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normal_photo_1_28229Artist Playground’s THE RIDDLE OF THE SPHINX is a play about two strangers exploring the diverse viewpoints regarding the intricacies of a human being, the relationship dynamics of a man and a woman and the fundamentals of cultural imprinting through a game that they played while waiting for the buses that will take them to their destinations. The Riddle of the Sphinx is a play beautifully written but probably, was never given the proper limelight that it deserves. Written by Eugenio Deriada in English and translated to Filipino by Jim Bergado, this small production went beyond smart expectations.Director Roeder Camanag beautifully choreographs myth, legends and the story of man through stage movements and wonderful synchrony. Actors Ace Urieta and Sheila Espina marveled the audience in the newly opened LITTLE ROOM UPSTAIRS with their gripping performances and undeniable presence as The Young Man and The Young Woman.  I will never forget this one.

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Honorable Mentions:
Maynard Manasala’s DALAWANG GABI
Herlyn Gail Alegre’s HULING HULI
Eljay Deldoc’s ANG GOLDFISH NI PROF. DIMAANDAL
Kevin Tabora’s MAPAGBIRONG HAPLOS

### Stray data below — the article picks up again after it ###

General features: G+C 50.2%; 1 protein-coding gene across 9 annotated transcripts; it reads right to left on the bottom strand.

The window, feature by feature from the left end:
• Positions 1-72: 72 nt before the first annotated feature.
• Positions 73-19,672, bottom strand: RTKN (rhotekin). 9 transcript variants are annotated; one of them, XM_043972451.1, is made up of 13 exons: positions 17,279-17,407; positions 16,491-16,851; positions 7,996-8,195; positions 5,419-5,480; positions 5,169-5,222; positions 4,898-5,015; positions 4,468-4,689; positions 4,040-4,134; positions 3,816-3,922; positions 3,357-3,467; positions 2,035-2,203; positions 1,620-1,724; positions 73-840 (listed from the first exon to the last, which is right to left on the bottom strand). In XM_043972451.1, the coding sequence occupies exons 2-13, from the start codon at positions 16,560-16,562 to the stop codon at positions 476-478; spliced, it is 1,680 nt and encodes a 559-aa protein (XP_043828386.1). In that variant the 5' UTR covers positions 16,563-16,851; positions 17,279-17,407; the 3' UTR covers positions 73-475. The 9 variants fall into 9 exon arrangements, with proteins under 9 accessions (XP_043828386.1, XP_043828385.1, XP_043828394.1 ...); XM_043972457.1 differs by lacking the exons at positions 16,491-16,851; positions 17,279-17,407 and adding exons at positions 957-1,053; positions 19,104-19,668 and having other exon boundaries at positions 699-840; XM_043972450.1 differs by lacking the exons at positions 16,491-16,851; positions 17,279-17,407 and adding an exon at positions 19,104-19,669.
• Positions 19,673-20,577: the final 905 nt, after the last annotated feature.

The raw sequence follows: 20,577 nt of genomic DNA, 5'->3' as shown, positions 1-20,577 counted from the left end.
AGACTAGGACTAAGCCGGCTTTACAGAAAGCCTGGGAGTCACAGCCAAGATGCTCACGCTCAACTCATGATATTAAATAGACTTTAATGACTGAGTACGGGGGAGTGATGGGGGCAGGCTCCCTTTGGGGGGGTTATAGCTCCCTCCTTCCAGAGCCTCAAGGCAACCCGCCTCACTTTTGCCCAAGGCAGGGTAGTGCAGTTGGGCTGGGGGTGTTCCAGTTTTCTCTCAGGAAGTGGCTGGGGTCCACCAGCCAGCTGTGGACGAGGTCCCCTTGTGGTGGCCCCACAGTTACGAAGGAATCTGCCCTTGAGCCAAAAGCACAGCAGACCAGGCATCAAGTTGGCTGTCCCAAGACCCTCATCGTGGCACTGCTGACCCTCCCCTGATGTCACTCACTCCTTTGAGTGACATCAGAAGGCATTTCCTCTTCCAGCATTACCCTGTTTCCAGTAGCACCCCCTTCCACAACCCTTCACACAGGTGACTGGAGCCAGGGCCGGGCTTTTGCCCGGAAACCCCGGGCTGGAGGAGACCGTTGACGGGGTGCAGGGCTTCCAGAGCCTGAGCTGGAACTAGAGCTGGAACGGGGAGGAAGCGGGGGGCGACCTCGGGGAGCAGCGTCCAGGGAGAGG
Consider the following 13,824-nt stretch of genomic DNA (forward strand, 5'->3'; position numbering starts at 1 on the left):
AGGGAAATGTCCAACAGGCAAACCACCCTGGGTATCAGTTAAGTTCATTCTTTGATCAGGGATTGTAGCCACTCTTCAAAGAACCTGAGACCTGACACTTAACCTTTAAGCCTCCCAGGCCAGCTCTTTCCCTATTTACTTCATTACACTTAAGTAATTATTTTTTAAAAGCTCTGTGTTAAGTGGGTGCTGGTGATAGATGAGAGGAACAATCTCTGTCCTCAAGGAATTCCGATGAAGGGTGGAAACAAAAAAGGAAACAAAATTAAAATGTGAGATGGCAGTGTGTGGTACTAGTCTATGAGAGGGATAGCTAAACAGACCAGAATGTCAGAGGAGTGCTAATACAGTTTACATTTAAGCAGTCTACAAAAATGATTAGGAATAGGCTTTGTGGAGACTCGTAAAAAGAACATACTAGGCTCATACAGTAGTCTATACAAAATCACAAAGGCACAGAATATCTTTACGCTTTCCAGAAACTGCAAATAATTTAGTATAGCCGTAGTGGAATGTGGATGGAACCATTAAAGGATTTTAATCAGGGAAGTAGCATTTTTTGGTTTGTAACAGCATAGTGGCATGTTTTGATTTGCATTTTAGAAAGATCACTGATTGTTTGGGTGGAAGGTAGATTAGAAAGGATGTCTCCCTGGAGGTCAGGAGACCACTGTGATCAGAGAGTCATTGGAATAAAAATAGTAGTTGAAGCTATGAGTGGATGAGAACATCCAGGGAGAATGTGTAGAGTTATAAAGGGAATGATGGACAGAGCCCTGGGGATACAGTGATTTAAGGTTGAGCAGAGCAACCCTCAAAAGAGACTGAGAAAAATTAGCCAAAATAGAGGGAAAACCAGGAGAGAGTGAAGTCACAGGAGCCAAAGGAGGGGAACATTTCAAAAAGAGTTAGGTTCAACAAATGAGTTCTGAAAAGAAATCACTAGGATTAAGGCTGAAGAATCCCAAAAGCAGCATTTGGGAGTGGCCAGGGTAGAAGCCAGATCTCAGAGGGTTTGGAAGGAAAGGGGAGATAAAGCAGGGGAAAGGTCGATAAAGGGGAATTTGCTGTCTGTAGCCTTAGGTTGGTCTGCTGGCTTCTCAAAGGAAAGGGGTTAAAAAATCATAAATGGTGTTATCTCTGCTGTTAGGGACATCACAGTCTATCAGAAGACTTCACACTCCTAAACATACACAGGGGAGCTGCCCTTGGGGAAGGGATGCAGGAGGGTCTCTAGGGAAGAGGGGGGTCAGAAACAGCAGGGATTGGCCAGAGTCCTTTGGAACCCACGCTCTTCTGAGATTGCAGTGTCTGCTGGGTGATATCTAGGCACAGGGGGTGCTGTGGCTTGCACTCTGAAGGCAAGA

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mabiningmandirigmaTangahalang Pilipino’s MABINING MANDIRIGMA. First things first: I still don’t get why TP used a female actor to portray the title role. There should still be something in there; the gender-crossing, I mean. Like Mary Martin doing Peter Pan in Broadway, or Divine as Edna Turnblad in Hairspray. If someone here knows why, please let me know. But having said that, this musical is a love-it-or-hate-it. As for me – I loved it. As TP risked all chances to produce a steam punk musical about the Sublime Paralytic, it offered us a new look at our history without dismissing interesting facts and depressing realities. MABINING MANDIRIGMA was a new musical that surprised us as it took pride in its creativity and form. Needless to say, that I got a glimpse of Broadway this-and-that (Les Miz, Wicked, Peter Pan, etc.), but I couldn’t care less. Tangahalang Pilipino took such risk, and the experience was all worth while. I heard that TP’s doing a re-run of MABINI next year. Don’t miss it. Watch it. Sing with it. And then, learn.